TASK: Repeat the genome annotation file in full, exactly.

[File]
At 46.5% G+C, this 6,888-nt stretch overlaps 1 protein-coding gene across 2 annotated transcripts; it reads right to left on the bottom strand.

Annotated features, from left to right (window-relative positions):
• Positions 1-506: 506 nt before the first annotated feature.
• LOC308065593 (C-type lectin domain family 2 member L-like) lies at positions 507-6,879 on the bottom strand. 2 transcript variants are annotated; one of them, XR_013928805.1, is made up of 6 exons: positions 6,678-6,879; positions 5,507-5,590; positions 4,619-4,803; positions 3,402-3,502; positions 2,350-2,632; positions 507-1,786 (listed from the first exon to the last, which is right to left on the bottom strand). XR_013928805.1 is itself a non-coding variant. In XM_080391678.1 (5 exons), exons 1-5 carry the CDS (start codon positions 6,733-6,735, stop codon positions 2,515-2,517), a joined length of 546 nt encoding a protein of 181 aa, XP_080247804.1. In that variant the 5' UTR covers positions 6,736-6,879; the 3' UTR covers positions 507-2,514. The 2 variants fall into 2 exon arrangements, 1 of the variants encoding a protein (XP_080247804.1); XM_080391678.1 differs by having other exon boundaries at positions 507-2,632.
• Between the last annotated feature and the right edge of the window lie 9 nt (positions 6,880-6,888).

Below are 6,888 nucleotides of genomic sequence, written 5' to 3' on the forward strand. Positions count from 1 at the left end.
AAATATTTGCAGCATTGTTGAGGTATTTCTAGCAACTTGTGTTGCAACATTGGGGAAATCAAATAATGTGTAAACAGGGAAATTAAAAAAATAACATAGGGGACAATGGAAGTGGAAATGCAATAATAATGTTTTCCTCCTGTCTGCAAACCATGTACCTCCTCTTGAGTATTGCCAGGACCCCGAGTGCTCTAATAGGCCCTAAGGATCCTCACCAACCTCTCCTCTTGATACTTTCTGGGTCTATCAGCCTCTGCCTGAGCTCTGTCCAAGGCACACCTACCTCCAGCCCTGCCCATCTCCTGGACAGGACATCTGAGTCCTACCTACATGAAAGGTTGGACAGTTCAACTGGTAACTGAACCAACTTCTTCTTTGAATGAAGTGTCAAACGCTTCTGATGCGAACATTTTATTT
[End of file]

At 46.5% G+C, this 6,888-nt stretch overlaps 1 protein-coding gene across 2 annotated transcripts; it reads right to left on the bottom strand.

Annotated features, from left to right (window-relative positions):
• Positions 1-506: 506 nt before the first annotated feature.
• LOC308065593 (C-type lectin domain family 2 member L-like) lies at positions 507-6,879 on the bottom strand. 2 transcript variants are annotated; one of them, XR_013928805.1, is made up of 6 exons: positions 6,678-6,879; positions 5,507-5,590; positions 4,619-4,803; positions 3,402-3,502; positions 2,350-2,632; positions 507-1,786 (listed from the first exon to the last, which is right to left on the bottom strand). XR_013928805.1 is itself a non-coding variant. In XM_080391678.1 (5 exons), exons 1-5 carry the CDS (start codon positions 6,733-6,735, stop codon positions 2,515-2,517), a joined length of 546 nt encoding a protein of 181 aa, XP_080247804.1. In that variant the 5' UTR covers positions 6,736-6,879; the 3' UTR covers positions 507-2,514. The 2 variants fall into 2 exon arrangements, 1 of the variants encoding a protein (XP_080247804.1); XM_080391678.1 differs by having other exon boundaries at positions 507-2,632.
• Between the last annotated feature and the right edge of the window lie 9 nt (positions 6,880-6,888).

Below are 6,888 nucleotides of genomic sequence, written 5' to 3' on the forward strand. Positions count from 1 at the left end.
AAATATTTGCAGCATTGTTGAGGTATTTCTAGCAACTTGTGTTGCAACATTGGGGAAATCAAATAATGTGTAAACAGGGAAATTAAAAAAATAACATAGGGGACAATGGAAGTGGAAATGCAATAATAATGTTTTCCTCCTGTCTGCAAACCATGTACCTCCTCTTGAGTATTGCCAGGACCCCGAGTGCTCTAATAGGCCCTAAGGATCCTCACCAACCTCTCCTCTTGATACTTTCTGGGTCTATCAGCCTCTGCCTGAGCTCTGTCCAAGGCACACCTACCTCCAGCCCTGCCCATCTCCTGGACAGGACATCTGAGTCCTACCTACATGAAAGGTTGGACAGTTCAACTGGTAACTGAACCAACTTCTTCTTTGAATGAAGTGTCAAACGCTTCTGATGCGAACATTTTATTT